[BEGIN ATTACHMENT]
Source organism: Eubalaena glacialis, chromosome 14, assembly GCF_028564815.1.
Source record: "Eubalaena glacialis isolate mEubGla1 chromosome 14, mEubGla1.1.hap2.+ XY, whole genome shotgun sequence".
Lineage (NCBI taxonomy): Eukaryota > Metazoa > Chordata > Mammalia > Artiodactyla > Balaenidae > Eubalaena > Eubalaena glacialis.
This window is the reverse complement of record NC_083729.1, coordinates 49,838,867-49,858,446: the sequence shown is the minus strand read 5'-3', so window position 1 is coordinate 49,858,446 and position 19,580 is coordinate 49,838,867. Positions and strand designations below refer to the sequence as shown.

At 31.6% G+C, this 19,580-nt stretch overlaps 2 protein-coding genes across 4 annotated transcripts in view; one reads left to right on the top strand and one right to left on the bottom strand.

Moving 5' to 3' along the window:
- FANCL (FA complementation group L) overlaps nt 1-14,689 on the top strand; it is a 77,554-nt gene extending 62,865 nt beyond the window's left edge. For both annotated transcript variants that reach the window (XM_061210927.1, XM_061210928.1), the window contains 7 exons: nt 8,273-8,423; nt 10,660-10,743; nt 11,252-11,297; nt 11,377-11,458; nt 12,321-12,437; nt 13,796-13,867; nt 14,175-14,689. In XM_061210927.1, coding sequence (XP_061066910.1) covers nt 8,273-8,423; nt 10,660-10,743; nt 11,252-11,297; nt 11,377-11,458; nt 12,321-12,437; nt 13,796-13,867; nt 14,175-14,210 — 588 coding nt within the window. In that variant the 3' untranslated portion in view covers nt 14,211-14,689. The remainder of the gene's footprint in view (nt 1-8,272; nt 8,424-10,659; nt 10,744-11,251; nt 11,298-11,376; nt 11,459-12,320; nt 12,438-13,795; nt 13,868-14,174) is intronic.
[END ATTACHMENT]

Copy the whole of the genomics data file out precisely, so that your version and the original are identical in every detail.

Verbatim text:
Source organism: Eubalaena glacialis, chromosome 14, assembly GCF_028564815.1.
Source record: "Eubalaena glacialis isolate mEubGla1 chromosome 14, mEubGla1.1.hap2.+ XY, whole genome shotgun sequence".
Lineage (NCBI taxonomy): Eukaryota > Metazoa > Chordata > Mammalia > Artiodactyla > Balaenidae > Eubalaena > Eubalaena glacialis.
This window is the reverse complement of record NC_083729.1, coordinates 49,838,867-49,858,446: the sequence shown is the minus strand read 5'-3', so window position 1 is coordinate 49,858,446 and position 19,580 is coordinate 49,838,867. Positions and strand designations below refer to the sequence as shown.

At 31.6% G+C, this 19,580-nt stretch overlaps 2 protein-coding genes across 4 annotated transcripts in view; one reads left to right on the top strand and one right to left on the bottom strand.

Moving 5' to 3' along the window:
- FANCL (FA complementation group L) overlaps nt 1-14,689 on the top strand; it is a 77,554-nt gene extending 62,865 nt beyond the window's left edge. For both annotated transcript variants that reach the window (XM_061210927.1, XM_061210928.1), the window contains 7 exons: nt 8,273-8,423; nt 10,660-10,743; nt 11,252-11,297; nt 11,377-11,458; nt 12,321-12,437; nt 13,796-13,867; nt 14,175-14,689. In XM_061210927.1, coding sequence (XP_061066910.1) covers nt 8,273-8,423; nt 10,660-10,743; nt 11,252-11,297; nt 11,377-11,458; nt 12,321-12,437; nt 13,796-13,867; nt 14,175-14,210 — 588 coding nt within the window. In that variant the 3' untranslated portion in view covers nt 14,211-14,689. The remainder of the gene's footprint in view (nt 1-8,272; nt 8,424-10,659; nt 10,744-11,251; nt 11,298-11,376; nt 11,459-12,320; nt 12,438-13,795; nt 13,868-14,174) is intronic.